Claude Monet

Poplars on the Epte


On loan

ACMI (Melbourne, Australia): Pudong

Claude Monet 1840–1926
Original title
Les Peupliers au bord de l'Epte
Oil paint on canvas
Support: 924 × 737 mm
frame: 1106 × 954 × 115 mm
Presented by the Art Fund 1926

Display caption

In the summer of 1891 Monet learned that a row of poplars on the river Epte, near to his home at Giverny, were to be felled. Monet paid for them to be left standing long enough for him to paint them. In all he executed twenty-three paintings of this scene, and exhibited a group of them together in 1892. Eleven of these show this same view at different times of day and in different weather conditions. A particularly marked feature of this work is its combination of a strong surface pattern, emphasised by vigorous brushwork, and the suggestion of pictorial depth conveyed by the continuous zig-zag of trees leading back into the distance.

Gallery label, August 2004

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Catalogue entry

Claude Monet 1840-1926

N04183 Les Peupliers au Bord de l'Epte (Poplars on the Epte) 1891

Inscribed 'Claude Monet 90' b.r.
Oil on canvas, 36 3/8 x 29 (92 x 74)
Presented by the National Art-Collections Fund 1926
Prov: [? Russian private collector (purchased from the artist)]; with Paul Rosenberg, Paris; NACF 1926
Exh: [? Exposition d'Oeuvres Récentes de M. Claude Monet (Série des Peupliers), Durand-Ruel, Paris, February-March 1892 (8)]; Quelques Oeuvres par Claude Monet, Paul Rosenberg, Paris, October-November 1924 (15); Opening Exhibition of the Modern Foreign Gallery, Tate Gallery, June-October 1926 (works not numbered); Claude Monet, RSA, Edinburgh, August-September 1957 (90, repr.); Tate Gallery, September-November 1957 (90, repr.); Claude Monet: Seasons and Moments, Museum of Modern Art, New York, March-May 1960 (54); Los Angeles County Museum, June-August 1960 (54)
Lit: Théodore Duret, Manet and the French Impressionists (London 1910), p.144; Marc Elder, A Giverny, chez Claude Monet (Paris 1924), p.12; Gustave Geffroy, Claude Monet: sa Vie, son Oeuvre (Paris 1924), Vol.2, pp.59-62; Lilla Cabot Perry, 'Reminiscences of Claude Monet from 1889 to 1909' in American Magazine of Art, XVIII, 1927, p.121; Lionello Venturi, Les Archives de l'Impressionnisme (Paris-New York 1939), Vol.1, pp.340-2; Oscar Reuterswärd, Monet (Stockholm 1948), pp.195-200, repr. p.196; René Gimpel, Journal d'un Collectionneur Marchand de Tableaux (Paris 1963), pp.318-19; Daniel Wildenstein, Claude Monet: Biographie et Catalogue raisonné (Lausanne-Paris 1979), Vol.3, No.1300, p.148, repr. p.149 as 'Les Peupliers au Bord de l'Epte' 1891
Repr: Burlington Magazine, XLIX, 1926, p.16; The Tate Gallery (London 1969), p.100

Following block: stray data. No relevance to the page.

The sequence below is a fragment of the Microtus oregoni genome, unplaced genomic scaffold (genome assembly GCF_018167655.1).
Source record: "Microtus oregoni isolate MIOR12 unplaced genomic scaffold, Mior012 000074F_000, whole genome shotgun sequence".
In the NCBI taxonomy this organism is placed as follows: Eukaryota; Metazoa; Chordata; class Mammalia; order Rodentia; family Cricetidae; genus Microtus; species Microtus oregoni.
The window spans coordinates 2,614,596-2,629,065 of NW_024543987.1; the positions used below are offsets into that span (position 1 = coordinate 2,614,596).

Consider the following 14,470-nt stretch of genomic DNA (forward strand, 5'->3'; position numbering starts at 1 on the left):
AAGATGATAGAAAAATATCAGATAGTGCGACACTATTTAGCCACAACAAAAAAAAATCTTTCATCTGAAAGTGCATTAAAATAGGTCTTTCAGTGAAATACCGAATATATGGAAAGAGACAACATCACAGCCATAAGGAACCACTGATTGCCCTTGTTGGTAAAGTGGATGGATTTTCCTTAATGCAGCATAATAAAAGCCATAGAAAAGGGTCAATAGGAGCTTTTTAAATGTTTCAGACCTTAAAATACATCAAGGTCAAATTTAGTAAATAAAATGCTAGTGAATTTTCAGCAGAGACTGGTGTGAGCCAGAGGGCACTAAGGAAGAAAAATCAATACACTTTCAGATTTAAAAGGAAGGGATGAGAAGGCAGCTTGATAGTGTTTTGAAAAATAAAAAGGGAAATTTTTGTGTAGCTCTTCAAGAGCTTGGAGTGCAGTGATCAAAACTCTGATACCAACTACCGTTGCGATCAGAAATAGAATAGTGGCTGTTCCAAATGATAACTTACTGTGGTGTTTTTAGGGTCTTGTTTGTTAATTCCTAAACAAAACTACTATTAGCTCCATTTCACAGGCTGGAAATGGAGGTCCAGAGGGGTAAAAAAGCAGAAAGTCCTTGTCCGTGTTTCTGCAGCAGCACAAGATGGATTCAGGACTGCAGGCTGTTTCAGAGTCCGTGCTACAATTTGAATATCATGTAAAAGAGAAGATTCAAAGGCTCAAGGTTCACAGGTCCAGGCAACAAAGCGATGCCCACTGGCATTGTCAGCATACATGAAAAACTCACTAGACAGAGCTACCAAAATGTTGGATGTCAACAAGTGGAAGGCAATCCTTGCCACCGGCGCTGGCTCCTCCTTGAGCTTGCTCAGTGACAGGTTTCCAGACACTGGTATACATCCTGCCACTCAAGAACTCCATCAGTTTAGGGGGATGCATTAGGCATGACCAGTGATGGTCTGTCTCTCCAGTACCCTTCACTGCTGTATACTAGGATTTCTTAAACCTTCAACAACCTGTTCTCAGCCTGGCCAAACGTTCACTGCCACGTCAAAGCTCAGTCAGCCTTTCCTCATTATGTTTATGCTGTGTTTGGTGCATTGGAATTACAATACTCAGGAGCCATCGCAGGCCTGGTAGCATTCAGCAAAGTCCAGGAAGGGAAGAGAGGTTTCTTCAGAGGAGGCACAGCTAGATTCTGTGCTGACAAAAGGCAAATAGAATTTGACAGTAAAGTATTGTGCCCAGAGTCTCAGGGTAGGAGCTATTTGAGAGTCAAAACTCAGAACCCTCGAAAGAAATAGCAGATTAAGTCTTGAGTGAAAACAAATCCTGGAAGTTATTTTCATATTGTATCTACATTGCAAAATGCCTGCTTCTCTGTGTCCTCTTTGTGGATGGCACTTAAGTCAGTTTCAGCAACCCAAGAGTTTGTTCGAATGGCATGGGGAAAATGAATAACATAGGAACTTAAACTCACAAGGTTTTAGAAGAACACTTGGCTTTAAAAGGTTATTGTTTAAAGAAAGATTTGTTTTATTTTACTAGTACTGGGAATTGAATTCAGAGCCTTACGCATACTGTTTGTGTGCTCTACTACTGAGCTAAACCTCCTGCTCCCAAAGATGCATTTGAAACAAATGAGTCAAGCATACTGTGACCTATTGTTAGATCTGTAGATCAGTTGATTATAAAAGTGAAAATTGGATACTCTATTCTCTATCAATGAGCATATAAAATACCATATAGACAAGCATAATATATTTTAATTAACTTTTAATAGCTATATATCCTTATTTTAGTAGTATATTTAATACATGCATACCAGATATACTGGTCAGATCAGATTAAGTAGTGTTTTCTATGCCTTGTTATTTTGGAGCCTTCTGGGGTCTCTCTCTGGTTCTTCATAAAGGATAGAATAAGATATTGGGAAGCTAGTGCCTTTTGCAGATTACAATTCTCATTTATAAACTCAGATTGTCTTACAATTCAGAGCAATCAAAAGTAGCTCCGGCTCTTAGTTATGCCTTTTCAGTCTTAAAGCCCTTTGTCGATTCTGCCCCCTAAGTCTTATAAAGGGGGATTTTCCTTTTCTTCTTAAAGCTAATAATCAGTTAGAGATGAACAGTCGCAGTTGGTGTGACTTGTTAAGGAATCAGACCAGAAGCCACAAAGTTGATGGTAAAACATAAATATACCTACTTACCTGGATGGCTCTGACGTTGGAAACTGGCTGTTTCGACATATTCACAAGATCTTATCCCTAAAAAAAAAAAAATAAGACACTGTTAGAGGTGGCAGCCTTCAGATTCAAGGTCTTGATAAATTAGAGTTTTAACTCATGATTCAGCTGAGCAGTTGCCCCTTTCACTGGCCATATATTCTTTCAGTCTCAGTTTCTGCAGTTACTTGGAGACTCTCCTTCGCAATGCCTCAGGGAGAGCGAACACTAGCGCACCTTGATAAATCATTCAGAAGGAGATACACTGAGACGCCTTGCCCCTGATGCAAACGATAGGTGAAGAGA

One of a series of twenty-three paintings of the poplars on the left bank of the Epte near Limetz about two miles from Giverny, executed during the warmer months of 1891. As the township of Limetz sold the poplars on 2 August while Monet was still working on this series, he arranged with the lumber dealer who wanted the wood to make a contribution to the purchase price on condition that the trees were left standing for a few more months. Finishing touches were added to several of the paintings in February 1892, just before the opening of his exhibition of 15 works from this series at the Galerie Durand-Ruel towards the end of that month.

Most of the paintings were made from a position from which he could take advantage of the S curve formed by the poplars as they lined the winding bank of the river (a long and sinuous curve which is said by Duret to have reminded him of the line of cedars in Hiroshige's 'Fifty-three stations of the Tokaido'), and eleven show more or less this view, with six to eight trees in the foreground and a broad expanse of foliage above. The series was painted from a flat-bottomed boat fitted with slots to hold a number of canvases. Some of the effects only lasted a few minutes, when he took out the next canvas and worked on that. The paintings depict different effects of light and different times of the day.

All the other pictures of this viewpoint are either dated 1891 or are undated, and it seems that the date 1890 on this one was a mistake and that it must have been painted at the same time as the others and signed and dated some time later. (The inscription appears to be in the handwriting of Monet's old age). It has been left in a sketchy condition, whereas the others are more finished and mostly show signs of extensive reworking. Mme Blanche Hoschedé-Monet told Oscar Reuterswärd that it was Monet's favourite version and occupied a place of honour in his studio for several years, until he was persuaded to sell it to a Russian collector. Little is known about its early provenance, but a torn label on the back of the packers Day and Meyer, Murray and Young, Corp., of New York shows that it was in New York some time prior to its acquisition by the Tate.

Published in:
Ronald Alley, Catalogue of the Tate Gallery's Collection of Modern Art other than Works by British Artists, Tate Gallery and Sotheby Parke-Bernet, London 1981, pp.537-9, reproduced p.537

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